4)      Indian Ad industry: Scam advertisements row is a wake-up call for the industry. The recent Goa fest was not a normal one, winning entries were withdrawn, leading agencies such as JWT, Mudra, BBDO, Leo Burnett were under cloud. The lid of creativity and professionalism has blown off. The talk within the industry and outside nowadays is mostly on scam ads, breaching the trust of the client, created solely to win awards. Some of these are also sometimes run in obscure print publications to satisfy the nominal entry requirements. Though the industry never cared enough to build their public perception through PR given their natural flamboyant, glamorous and fancy image. But with so much of negative press around the industry it would be good idea to make use of PR talent readily available in the country to boost their reputation.

5)      PR Fraternity: We work on reputation and image management of our clients, but our own image to the outside world is very vague. We are still hated by people on the other side of the table, clients don’t trust what we say and moreover outside our professional circle, no one really understands what exactly we do. Shouldn’t we atleast now wake up and start concentrated efforts to communicate our role and our intellectual capabilities to the outside world? Is it now a necessity to attract new talent and pitch for new business in the over competitive world.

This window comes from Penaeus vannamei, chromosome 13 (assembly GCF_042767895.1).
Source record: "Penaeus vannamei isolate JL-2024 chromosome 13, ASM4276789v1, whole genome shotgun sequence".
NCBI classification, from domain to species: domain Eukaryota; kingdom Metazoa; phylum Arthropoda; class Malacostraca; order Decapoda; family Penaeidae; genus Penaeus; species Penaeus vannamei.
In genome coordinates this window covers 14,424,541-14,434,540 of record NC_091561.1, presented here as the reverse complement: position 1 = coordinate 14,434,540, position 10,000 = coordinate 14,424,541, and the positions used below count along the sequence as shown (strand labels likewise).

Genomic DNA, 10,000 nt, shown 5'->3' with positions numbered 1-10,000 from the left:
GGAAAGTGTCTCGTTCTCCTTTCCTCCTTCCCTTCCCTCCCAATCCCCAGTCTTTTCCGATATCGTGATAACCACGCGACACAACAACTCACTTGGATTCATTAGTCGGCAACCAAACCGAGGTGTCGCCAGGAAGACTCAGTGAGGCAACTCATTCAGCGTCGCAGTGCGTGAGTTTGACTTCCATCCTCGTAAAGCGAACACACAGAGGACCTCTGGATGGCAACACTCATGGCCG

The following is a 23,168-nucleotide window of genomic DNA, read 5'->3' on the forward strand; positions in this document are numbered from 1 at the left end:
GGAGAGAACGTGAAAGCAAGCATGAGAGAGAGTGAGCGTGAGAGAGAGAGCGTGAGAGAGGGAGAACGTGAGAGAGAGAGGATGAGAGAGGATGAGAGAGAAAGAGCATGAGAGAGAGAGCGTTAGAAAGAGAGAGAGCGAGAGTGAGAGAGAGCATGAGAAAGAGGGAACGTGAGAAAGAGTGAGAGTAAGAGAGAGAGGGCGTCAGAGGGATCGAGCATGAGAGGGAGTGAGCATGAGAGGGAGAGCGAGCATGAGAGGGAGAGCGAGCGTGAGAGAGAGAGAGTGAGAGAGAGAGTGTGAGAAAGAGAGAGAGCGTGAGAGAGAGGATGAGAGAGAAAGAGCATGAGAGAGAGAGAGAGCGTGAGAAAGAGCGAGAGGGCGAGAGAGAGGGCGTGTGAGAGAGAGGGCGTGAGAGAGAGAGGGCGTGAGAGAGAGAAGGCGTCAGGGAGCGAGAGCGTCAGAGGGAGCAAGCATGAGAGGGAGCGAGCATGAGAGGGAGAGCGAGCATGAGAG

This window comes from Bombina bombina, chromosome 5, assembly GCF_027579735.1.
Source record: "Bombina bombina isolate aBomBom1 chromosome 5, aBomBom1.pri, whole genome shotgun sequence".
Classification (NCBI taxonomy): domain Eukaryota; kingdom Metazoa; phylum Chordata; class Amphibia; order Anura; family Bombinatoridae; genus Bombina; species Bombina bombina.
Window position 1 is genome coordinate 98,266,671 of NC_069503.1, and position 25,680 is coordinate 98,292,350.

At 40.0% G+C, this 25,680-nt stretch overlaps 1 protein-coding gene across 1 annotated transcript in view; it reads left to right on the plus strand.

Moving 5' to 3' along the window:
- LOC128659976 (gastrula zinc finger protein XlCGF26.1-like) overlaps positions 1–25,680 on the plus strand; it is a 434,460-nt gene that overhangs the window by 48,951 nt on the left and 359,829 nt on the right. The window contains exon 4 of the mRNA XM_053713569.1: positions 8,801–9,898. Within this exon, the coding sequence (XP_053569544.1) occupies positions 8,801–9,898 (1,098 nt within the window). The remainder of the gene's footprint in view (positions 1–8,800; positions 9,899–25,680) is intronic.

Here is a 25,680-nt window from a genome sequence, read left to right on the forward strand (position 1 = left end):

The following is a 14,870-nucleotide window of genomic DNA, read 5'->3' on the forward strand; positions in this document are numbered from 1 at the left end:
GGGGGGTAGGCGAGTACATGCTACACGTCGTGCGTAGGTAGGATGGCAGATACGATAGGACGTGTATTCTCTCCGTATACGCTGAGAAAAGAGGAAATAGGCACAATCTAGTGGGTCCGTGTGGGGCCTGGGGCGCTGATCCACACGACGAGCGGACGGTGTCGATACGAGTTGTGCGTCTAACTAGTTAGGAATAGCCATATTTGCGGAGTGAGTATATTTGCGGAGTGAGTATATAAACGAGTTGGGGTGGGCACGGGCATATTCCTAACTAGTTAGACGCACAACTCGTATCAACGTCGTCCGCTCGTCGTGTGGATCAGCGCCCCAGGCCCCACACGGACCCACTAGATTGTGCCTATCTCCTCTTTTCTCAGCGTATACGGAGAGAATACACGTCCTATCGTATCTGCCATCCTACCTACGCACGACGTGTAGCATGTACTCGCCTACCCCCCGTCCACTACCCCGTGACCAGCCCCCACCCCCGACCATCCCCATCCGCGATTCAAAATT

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Categorised in: Public Relations, Vikypedia Exclusives

3 Responses »

  1. Nice article Vikram. However, in Kingfisher’s case, I don’t think PR can only do some crisis management. When the company’s business fundamentals have gone haywire severely denting the brand image, the scope of PR to improve its reputation is rather narrow. Point #5 is bang on!

  2. Nice article Vikram. Insightful. However, in Kingfisher’s case the company’s business fundamentals had gone haywire and it has not been a sudden and unforeseen occurrence. Problems had started to surface 2 years ago. PR can definitely help manage the response to the crisis much better. Beyond that, I don’t know what more can the PR agency do to enhance Kingfisher’s brand, given the circumstances and the rising prominence of social media.

  3. The PR fraternity is highly respected in the US. Because there is a cycle followed – of hiring the best talent from the best universities who give their best to the best brands. The problem in India is we are dishonest about what we do and how we do it most of the time. Once that changes there is no need to communicate what we do.

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Disclaimer: The thoughts expressed by me in this blog are my personal views and do not represent the views of my employer or the organizations I have been associated with. I believe in the principle of sharing information. Feel free to link to any of the posts in this blog.